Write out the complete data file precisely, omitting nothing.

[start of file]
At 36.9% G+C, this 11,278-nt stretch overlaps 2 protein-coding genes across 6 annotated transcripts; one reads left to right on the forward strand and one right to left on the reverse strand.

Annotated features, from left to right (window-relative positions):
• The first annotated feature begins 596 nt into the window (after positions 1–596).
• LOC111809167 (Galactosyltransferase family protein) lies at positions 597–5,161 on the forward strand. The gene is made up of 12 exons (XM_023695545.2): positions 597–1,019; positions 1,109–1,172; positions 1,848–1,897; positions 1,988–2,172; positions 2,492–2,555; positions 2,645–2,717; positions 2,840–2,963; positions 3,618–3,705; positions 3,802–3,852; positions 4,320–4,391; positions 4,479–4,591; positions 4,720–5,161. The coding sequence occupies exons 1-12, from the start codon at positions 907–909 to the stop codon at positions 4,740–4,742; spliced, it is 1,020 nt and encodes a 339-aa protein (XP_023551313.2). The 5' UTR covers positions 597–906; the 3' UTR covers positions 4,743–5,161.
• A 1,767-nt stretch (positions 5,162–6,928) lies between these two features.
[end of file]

At 36.9% G+C, this 11,278-nt stretch overlaps 2 protein-coding genes across 6 annotated transcripts; one reads left to right on the forward strand and one right to left on the reverse strand.

Annotated features, from left to right (window-relative positions):
• The first annotated feature begins 596 nt into the window (after positions 1–596).
• LOC111809167 (Galactosyltransferase family protein) lies at positions 597–5,161 on the forward strand. The gene is made up of 12 exons (XM_023695545.2): positions 597–1,019; positions 1,109–1,172; positions 1,848–1,897; positions 1,988–2,172; positions 2,492–2,555; positions 2,645–2,717; positions 2,840–2,963; positions 3,618–3,705; positions 3,802–3,852; positions 4,320–4,391; positions 4,479–4,591; positions 4,720–5,161. The coding sequence occupies exons 1-12, from the start codon at positions 907–909 to the stop codon at positions 4,740–4,742; spliced, it is 1,020 nt and encodes a 339-aa protein (XP_023551313.2). The 5' UTR covers positions 597–906; the 3' UTR covers positions 4,743–5,161.
• A 1,767-nt stretch (positions 5,162–6,928) lies between these two features.